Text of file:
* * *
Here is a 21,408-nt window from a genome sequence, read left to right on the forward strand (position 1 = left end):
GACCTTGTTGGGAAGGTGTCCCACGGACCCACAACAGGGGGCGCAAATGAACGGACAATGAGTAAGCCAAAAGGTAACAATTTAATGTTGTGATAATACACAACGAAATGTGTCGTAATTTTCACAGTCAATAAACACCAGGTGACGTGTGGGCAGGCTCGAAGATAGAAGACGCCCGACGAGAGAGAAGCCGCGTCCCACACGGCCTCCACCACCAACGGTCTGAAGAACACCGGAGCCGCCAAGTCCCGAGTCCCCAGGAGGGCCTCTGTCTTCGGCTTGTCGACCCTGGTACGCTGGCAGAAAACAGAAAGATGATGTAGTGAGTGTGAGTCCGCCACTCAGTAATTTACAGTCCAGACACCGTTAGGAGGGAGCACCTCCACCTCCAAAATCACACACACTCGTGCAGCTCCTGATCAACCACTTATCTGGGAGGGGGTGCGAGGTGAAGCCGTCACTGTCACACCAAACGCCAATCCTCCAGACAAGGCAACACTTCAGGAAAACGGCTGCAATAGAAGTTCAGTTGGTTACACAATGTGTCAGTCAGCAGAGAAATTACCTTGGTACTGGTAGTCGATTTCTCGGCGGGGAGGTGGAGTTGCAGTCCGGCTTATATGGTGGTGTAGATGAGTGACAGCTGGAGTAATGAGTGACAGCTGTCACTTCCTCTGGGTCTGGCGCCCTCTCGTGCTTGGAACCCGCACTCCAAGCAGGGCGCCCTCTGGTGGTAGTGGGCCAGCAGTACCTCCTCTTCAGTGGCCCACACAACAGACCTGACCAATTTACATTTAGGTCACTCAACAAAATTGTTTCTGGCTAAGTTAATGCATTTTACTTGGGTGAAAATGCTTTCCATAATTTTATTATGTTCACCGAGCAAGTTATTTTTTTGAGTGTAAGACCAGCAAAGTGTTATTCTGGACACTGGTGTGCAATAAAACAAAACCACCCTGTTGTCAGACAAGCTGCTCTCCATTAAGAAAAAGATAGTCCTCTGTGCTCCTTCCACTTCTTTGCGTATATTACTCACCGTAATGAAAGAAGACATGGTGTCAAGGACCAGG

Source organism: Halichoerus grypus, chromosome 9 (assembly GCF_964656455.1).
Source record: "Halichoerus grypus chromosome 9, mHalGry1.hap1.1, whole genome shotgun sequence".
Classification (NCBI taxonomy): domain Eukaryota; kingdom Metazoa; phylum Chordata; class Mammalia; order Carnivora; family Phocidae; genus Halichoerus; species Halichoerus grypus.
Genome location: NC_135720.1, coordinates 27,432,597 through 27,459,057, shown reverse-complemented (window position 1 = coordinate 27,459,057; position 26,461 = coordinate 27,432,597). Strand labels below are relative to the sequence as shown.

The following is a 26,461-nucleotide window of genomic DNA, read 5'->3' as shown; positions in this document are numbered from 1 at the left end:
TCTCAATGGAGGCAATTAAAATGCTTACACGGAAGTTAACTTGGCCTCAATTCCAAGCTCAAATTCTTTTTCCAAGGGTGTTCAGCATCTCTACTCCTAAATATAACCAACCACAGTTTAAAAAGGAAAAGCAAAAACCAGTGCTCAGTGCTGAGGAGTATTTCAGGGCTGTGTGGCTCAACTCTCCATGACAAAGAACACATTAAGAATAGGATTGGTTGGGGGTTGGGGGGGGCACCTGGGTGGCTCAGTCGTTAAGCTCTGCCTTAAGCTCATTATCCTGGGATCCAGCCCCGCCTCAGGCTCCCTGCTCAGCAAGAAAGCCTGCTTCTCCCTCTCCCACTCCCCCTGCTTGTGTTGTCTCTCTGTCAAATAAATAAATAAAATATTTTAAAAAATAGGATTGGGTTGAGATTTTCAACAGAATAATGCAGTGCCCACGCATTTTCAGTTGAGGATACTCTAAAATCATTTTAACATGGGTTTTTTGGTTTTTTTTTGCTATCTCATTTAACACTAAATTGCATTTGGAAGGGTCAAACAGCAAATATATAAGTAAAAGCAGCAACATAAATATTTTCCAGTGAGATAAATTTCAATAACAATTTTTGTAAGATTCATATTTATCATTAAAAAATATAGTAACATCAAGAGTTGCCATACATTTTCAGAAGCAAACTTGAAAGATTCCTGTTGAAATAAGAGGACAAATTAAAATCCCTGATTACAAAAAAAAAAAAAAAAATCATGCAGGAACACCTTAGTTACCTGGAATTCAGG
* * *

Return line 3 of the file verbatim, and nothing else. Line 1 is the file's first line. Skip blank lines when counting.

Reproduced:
Source organism: Halichoerus grypus, chromosome 9 (assembly GCF_964656455.1).